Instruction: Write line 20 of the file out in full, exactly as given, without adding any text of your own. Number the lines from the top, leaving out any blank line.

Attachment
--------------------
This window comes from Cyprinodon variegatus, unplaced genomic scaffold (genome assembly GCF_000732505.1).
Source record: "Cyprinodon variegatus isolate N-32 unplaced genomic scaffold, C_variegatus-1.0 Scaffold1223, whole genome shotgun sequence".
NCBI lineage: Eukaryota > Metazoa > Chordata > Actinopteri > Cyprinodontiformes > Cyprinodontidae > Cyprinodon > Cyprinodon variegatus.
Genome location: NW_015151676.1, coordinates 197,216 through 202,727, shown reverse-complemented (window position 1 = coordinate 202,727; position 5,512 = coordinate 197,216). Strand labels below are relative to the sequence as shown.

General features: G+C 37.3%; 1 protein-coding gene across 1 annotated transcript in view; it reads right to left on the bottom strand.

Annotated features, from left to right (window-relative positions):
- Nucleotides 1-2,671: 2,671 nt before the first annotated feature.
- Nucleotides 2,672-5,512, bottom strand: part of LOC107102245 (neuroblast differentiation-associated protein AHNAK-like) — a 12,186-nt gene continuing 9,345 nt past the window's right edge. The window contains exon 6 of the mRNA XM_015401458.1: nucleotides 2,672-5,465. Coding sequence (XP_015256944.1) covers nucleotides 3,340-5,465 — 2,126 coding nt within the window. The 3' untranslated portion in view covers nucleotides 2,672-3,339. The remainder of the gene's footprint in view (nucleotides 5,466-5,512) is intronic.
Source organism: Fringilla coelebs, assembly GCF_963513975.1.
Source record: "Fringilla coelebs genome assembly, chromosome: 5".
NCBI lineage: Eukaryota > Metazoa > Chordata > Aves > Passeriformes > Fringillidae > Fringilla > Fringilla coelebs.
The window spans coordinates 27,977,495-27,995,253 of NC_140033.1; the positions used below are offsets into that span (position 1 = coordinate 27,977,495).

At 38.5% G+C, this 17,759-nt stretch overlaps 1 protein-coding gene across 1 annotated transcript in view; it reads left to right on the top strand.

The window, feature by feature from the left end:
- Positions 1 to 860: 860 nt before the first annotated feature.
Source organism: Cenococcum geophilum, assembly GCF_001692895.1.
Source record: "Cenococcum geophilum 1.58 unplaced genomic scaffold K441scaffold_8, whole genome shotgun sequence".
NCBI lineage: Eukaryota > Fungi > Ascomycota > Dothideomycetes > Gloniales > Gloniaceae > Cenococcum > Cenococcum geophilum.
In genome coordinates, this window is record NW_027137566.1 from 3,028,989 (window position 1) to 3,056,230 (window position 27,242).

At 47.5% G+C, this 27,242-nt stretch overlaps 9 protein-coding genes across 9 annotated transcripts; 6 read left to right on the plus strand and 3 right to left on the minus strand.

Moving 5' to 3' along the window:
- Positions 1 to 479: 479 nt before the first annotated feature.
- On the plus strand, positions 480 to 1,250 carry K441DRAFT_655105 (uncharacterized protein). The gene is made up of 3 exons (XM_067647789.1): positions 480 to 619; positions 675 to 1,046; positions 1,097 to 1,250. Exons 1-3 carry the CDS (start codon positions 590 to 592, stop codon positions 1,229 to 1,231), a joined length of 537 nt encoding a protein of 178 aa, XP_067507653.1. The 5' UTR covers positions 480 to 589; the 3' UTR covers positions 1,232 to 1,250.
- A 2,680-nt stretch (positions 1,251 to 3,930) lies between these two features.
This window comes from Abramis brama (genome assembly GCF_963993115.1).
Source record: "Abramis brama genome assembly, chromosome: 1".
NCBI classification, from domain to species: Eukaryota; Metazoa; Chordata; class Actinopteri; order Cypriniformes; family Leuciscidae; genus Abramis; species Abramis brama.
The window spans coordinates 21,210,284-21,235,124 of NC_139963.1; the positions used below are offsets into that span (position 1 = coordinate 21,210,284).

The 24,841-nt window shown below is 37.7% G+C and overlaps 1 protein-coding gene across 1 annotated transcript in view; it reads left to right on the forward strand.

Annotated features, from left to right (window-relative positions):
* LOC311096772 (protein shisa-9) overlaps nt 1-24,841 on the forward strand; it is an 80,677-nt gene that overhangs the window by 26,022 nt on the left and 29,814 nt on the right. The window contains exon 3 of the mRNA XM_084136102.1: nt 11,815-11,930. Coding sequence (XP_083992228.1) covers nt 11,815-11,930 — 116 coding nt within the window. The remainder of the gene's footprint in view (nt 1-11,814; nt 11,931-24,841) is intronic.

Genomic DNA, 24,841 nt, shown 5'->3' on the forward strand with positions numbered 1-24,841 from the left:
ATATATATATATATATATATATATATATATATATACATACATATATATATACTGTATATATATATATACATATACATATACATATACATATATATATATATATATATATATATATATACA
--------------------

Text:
At 47.5% G+C, this 27,242-nt stretch overlaps 9 protein-coding genes across 9 annotated transcripts; 6 read left to right on the plus strand and 3 right to left on the minus strand.